What property settlement will I get if we separate? Answering the question in Australia

27 November 2017 Topics: Family law

Given one of the foremost academic commentators on family law in Australia, Professor Patrick Parkinson, has entitled an article ‘Why are decisions on family property so inconsistent?’, it is not surprising that so many clients are confused and worried about what their or their ex-spouse’s property settlement entitlements might be if their relationship fails.

At our end, as family lawyers, advising our clients on this topic is now especially complicated because of some High Court decisions that can seem to contradict each other.

I have often said to clients that you can do (some) of your own family law work but it is like doing your own electrical work – it’s possible but inclined to be dangerous. Now even more uncertainly prevails.

This is very much the case in relationships where the couples have not had children together, mingled their money or bought any assets jointly.

Recently in Thorne v Kennedy, the High Court found that a prenuptial agreement signed four days before their wedding by a very wealthy elderly man and a much younger mail order bride, should be set aside.

The agreement had given the wife what her own solicitor called the ‘piteously small’ sum of $50,000 of the husband’s many millions, if they separated after three years without any children.

They had separated within four years, still childless. The wife challenged the $50,000 provision and ultimately the High Court called that provision ‘grossly unreasonable’.

However, if you look at cases following the 2012 High Court case of Stanford, spouses who did not raise a family or pool their income and kept their assets separate received nothing after separation, even after much longer relationships.

The reasoning in those cases was based on Stanford which requires the court, and negotiating separated couples to:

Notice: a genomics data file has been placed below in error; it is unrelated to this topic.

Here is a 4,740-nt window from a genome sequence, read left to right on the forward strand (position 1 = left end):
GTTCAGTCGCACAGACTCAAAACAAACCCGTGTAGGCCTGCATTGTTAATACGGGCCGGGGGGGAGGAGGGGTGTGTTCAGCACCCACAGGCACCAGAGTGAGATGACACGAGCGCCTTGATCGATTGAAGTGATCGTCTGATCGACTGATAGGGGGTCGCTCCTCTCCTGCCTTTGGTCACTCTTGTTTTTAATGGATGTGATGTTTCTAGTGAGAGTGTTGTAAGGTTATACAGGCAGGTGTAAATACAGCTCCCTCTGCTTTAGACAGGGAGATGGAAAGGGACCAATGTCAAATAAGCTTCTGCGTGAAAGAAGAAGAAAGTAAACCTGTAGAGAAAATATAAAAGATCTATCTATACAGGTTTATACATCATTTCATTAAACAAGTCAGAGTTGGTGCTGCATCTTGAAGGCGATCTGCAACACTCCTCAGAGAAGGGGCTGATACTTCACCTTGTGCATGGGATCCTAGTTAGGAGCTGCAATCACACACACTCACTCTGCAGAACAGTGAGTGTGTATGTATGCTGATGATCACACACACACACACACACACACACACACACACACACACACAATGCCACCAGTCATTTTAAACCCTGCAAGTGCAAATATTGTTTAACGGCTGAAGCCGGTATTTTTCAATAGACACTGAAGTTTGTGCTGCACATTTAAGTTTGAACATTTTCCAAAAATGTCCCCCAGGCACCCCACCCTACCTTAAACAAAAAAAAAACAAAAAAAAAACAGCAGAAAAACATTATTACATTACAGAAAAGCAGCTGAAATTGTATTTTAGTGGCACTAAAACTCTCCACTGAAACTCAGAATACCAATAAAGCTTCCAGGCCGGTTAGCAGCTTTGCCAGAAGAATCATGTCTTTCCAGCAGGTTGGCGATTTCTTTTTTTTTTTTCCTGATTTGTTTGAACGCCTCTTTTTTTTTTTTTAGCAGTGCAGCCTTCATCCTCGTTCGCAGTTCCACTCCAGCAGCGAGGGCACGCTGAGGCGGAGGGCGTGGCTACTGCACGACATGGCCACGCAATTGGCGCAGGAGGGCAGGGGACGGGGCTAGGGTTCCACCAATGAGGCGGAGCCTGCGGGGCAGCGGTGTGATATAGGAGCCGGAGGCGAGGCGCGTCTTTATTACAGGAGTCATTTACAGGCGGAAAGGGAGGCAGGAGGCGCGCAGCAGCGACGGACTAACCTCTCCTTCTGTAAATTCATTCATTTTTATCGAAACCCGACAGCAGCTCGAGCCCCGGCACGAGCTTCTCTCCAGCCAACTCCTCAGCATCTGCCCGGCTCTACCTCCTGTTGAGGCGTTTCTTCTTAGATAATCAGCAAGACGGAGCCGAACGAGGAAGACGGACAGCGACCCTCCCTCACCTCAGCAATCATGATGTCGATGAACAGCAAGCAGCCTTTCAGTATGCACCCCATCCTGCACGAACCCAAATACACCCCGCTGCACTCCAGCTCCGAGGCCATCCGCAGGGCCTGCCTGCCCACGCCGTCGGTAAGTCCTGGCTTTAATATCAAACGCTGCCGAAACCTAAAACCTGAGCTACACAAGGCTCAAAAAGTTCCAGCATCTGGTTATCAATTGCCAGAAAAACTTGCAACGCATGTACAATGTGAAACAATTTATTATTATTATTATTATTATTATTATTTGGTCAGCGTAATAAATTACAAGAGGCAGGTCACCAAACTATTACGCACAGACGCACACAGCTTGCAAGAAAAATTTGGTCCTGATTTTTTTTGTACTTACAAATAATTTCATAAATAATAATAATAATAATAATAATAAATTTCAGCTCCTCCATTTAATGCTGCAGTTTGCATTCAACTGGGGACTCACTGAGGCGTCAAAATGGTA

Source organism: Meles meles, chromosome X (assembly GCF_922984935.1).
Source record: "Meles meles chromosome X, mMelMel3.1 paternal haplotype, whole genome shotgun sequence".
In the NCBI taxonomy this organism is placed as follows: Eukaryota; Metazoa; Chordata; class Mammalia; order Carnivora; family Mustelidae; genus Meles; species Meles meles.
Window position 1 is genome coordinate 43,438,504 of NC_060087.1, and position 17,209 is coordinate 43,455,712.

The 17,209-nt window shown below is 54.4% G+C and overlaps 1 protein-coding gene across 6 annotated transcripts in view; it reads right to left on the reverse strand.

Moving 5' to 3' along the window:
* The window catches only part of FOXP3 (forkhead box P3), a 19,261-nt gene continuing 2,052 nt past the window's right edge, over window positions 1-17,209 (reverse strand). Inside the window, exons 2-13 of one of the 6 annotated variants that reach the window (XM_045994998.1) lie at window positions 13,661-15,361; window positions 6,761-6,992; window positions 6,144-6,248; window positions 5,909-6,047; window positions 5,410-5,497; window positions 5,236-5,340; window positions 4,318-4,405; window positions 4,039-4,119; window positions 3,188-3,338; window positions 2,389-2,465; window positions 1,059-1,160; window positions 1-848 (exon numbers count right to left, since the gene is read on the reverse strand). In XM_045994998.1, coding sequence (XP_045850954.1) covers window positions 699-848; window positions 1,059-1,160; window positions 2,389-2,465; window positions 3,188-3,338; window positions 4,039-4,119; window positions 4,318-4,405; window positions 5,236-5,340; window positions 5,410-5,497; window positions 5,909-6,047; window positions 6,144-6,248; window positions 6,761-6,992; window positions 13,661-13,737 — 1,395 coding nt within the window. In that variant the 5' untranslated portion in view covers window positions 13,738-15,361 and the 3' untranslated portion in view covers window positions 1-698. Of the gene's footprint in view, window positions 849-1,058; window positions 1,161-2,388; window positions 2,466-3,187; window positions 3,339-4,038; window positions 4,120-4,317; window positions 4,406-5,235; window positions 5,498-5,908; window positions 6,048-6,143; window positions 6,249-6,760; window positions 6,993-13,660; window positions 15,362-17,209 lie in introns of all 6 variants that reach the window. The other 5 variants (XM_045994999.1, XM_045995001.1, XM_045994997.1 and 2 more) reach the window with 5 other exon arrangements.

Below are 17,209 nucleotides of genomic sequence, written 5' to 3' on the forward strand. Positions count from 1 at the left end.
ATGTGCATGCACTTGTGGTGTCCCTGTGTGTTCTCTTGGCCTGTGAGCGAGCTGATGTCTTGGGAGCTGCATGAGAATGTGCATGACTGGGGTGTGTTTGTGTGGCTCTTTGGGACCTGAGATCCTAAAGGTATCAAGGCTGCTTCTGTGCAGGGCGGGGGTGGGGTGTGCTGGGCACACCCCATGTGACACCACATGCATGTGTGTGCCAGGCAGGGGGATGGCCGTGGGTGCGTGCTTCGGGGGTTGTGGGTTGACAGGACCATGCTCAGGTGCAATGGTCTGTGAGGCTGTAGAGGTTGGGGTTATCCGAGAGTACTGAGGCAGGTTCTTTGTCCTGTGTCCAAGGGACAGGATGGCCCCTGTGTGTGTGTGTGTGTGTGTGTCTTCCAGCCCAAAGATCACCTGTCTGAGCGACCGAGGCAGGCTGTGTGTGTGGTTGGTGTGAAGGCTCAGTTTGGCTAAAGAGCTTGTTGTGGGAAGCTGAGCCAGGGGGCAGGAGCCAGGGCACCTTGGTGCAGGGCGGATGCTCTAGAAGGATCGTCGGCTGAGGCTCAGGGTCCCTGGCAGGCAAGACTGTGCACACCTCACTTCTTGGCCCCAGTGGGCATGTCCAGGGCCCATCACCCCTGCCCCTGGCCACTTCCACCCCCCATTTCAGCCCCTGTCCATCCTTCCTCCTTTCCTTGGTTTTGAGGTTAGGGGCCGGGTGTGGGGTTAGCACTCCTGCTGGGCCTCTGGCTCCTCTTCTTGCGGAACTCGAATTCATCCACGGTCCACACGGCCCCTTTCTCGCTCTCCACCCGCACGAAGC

1. first identify who owns each asset (called legal title); and
  2. then to satisfy the court that justice and equity require that legal title should be altered and orders be made giving the party without legal title a share of those assets.

Following a de facto relationship of four or five years, the couple in Watson v Ling separated. The man filed for a property settlement but died soon after and the claim was continued by his personal representative. The female de facto purchased some of the properties she owned during the relationship but the male de facto was found not to have made any contribution to them.  He was also a bankrupt for much of their time together. They had completely separate finances. In those circumstances, the male de facto’s claim failed.

In Fielding v Nichol, the male and female de factos lived together for 12 years. Except for one joint account, they kept their finances separate. The man did work on the woman’s house in which they lived as a couple. He did not pay any rent and they met all their living expenses jointly. After separation, the male de facto sought 50% of the combined assets. The Court found that no orders altering legal title should be made and that each party should retain the assets they had brought to the relationship, which had not really changed.

In Chancellor v McCoy, after a long de facto relationship of 27 years, no property settlement orders were made despite one party having significantly less than the other party. The Court noted that there had been no intermingling of finances in their childless relationship.

What is the difference between these cases and Thorne v Kennedy? Why was Ms Thorne’s $50,000 described as ‘paltry’ yet the poorer spouses in the other cases awarded nothing?

These cases highlight the difficulties everybody faces when trying to determine what one spouse might receive of the other spouse’s assets, if any, in the event of separation.

Here are some questions for you to ponder:

  1. Does marriage of itself mean something to a court when assessing who gets what?
  2. What contributions do parties need to prove to convince a court to make orders altering property rights even where they haven’t had children, pooled their money or bought joint assets together?
  3. What future needs would a party need to prove to obtain a settlement when all the finances were separate?

We would be pleased to discuss these and other family law issues you may have with you. You are most welcome to call for a free initial telephone consultation about your matter.



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This publication is for information only and is not legal advice. You should obtain advice that is specific to your circumstances and not rely on this publication as legal advice. If there are any issues you would like us to advise you on arising from this publication, please let us know.